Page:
Oxford’s allotmenteers face a fees hike

Oxford’s allotmenteers face a fees hike
Photo by Dan Burton / Unsplash

Allotment holders in Oxford could be facing higher fees for growing their own vegetables, as negotiations between the City Council and Oxford’s allotment association have failed to reach a resolution.

If negotiations fail, allotment holders fear that the council could take on direct management of the sites. Oxford City Council says that the current rates are “hugely under-rented” and that the national rate is 350% of what Oxford allotmenteers are charged – even without taking the city’s high property values into account. But the growers worry that a rent increase would put allotment growing out of reach of many.

Discussions between the Oxford & District Federation of Allotment Associations and the City Council over the city’s 35 allotment sites have been ongoing since 2019.

One sticking point appears to be discussion over transferring liability for boundary fences from the council to associations, run by vegetable growing volunteers. ODFAA are recommending associations don’t accept the council’s offer, as it would amount to a liability on smaller associations which might have to fold in the event of a minor accident. At a recent meeting, plot holders and associations unanimously voted to reject the council offer and send ODFAA back to negotiate.

But Oxford City Council says that rents have remained unchanged since 2014, and that the proposed 30% increase is equivalent to 3.3% per year since then. It says that all rent is reinvested into the allotments: “The Council recycles all of the rents back to the allotment associations via insurance, site maintenance (particularly trees) and grant funding. The Council does not know of any other local authority that recycles all such rents.”

Allotment holders told the Oxford Clarion that negotiations have been hampered by changes of officers and responsibilities at the City Council. The demographic of allotmenteers varies across the city: although some are affluent, others have been affected by the high cost of living and see their allotment crops as part of everyday subsistence. Many sites have waiting lists stretching several years.

Roz Smith, Liberal Democrat city councillor for Quarry & Risinghurst, said: “I’m extremely concerned about the potential rent and liability increases on allotment associations which could affect some of the poorest in Oxford. I will be asking the City Council to consider fairer terms – surely no one wants to see allotments close?”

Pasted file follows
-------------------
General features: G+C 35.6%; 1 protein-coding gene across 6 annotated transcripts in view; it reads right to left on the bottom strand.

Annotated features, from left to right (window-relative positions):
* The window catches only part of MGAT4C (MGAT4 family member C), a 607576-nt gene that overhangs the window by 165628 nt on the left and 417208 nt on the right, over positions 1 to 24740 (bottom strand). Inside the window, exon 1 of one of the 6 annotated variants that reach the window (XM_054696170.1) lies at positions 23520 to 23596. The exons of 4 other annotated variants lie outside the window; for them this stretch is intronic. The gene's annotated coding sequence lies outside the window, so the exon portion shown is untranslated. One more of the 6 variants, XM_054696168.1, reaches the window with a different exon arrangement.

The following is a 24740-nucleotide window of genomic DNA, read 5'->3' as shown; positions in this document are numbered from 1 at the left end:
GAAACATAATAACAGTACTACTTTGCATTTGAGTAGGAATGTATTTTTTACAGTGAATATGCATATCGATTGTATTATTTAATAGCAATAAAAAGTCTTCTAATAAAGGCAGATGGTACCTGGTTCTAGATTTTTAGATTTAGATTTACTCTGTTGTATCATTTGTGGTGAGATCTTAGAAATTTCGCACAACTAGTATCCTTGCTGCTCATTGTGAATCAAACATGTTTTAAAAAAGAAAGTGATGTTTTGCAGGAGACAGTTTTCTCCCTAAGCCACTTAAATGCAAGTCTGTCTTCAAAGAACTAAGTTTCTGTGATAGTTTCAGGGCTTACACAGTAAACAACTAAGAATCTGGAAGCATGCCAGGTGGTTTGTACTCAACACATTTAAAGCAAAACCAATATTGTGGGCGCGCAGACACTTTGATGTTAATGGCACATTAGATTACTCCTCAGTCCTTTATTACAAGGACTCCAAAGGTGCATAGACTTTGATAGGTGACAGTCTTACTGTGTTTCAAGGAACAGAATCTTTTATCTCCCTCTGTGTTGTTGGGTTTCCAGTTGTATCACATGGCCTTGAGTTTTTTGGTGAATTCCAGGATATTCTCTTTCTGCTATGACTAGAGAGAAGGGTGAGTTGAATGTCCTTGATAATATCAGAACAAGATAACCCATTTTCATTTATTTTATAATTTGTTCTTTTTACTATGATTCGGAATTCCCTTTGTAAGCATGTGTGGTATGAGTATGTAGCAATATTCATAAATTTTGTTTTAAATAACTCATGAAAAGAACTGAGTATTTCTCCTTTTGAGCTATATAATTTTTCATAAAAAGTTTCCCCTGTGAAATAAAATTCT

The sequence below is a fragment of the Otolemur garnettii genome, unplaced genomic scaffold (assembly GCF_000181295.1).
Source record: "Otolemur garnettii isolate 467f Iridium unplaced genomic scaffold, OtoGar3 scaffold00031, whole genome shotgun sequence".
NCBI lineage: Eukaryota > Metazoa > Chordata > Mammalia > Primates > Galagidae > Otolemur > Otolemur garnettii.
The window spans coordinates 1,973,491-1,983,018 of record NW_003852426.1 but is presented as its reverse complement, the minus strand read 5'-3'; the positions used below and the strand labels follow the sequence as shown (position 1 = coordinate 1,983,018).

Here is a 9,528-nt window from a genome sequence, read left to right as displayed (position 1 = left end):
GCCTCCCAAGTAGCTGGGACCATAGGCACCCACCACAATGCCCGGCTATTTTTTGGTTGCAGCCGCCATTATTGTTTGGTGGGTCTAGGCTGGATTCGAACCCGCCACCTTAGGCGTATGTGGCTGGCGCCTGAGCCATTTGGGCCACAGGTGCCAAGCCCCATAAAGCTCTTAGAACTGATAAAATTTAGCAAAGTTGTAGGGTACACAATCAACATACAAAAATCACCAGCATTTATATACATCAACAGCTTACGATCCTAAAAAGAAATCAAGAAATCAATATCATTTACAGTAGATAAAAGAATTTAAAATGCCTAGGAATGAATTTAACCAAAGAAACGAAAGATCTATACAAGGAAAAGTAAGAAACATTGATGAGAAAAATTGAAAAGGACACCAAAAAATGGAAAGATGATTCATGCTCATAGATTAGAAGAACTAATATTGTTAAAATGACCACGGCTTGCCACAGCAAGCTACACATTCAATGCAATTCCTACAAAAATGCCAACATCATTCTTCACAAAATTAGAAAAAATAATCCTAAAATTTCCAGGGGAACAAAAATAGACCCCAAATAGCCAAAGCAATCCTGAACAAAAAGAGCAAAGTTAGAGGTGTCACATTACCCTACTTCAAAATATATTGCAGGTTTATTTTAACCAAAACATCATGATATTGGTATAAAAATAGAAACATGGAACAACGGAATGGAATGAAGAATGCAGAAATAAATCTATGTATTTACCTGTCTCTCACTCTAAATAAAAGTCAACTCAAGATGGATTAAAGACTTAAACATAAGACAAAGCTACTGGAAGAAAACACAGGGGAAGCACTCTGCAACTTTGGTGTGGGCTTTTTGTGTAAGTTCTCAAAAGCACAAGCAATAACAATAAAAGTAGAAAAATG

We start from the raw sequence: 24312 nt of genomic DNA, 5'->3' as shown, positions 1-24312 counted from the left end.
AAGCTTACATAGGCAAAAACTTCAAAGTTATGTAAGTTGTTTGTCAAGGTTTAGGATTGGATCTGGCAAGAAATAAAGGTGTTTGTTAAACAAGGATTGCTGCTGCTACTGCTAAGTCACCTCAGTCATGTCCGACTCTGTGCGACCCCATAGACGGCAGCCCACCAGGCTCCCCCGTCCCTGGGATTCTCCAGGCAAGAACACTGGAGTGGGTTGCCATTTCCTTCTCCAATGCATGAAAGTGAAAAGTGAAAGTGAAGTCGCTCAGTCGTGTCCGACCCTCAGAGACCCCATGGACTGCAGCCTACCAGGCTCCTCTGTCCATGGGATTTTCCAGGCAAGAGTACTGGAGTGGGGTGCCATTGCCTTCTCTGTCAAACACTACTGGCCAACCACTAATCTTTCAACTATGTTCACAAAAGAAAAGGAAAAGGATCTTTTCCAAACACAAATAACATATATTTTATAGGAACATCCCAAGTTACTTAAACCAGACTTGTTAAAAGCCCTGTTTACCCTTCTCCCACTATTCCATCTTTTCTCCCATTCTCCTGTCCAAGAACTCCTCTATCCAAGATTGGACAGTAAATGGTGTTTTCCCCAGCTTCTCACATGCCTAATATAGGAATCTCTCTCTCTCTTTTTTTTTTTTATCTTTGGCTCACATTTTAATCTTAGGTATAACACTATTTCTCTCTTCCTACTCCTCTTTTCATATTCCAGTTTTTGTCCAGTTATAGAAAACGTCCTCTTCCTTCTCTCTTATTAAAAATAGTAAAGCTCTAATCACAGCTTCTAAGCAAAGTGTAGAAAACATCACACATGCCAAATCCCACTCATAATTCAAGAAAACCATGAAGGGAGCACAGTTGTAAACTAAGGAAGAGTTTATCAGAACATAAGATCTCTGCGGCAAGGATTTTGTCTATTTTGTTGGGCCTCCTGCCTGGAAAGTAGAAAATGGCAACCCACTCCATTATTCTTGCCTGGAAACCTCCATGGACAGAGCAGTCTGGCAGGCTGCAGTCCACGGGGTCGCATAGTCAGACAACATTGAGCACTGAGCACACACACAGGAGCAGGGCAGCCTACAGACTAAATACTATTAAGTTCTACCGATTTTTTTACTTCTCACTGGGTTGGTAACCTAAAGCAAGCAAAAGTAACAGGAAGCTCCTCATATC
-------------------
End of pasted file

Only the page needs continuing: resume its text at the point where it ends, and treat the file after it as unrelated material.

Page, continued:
Oxford City Council’s full statement:

Councils have a duty to provide allotments where there is demand. There is no legal requirement for the Council to provide anything other than the land.

The leases to the Council’s allotments expired in September 2021. The rents are reviewed every seven years.  The current rents payable total £11,739.02 and were established in 2014.

In February the Council’s proposed to increase the rents to £15,237.23 a year; an increase of 29.8% over the last nine years, or 3.3% a year.

The Council recycles all of the rents back to the allotment associations via insurance, site maintenance (particularly trees) and grant funding. The Council does not know of any other local authority that recycles all of such rents.

The Council’s allotments are hugely under-rented. The current rent equates to £81.75 per acre whereas the average UK rent is £280 per acre. Given the Council’s 143.6 acres of allotments and at 16 plots to the acre, the market rent should be around £40,000 a year.

The law requires an allotment to be let at a rent which a tenant may reasonably be expected to pay. This is normally at a level equivalent to the alternative use of the land or by comparison to other allotment rents.

Historically at Oxford City allotment rents has been extremely low, so any increase will seem comparatively high.

Typical misconceptions are that a local authority should fence the allotments, provide a site shed, pay for water, provide electrical installations and clear the allotments where they have become overgrown or have abandoned huts and polytunnels. There is a fundamental misunderstanding in relation to the Council’s statutory obligations to simply provide land.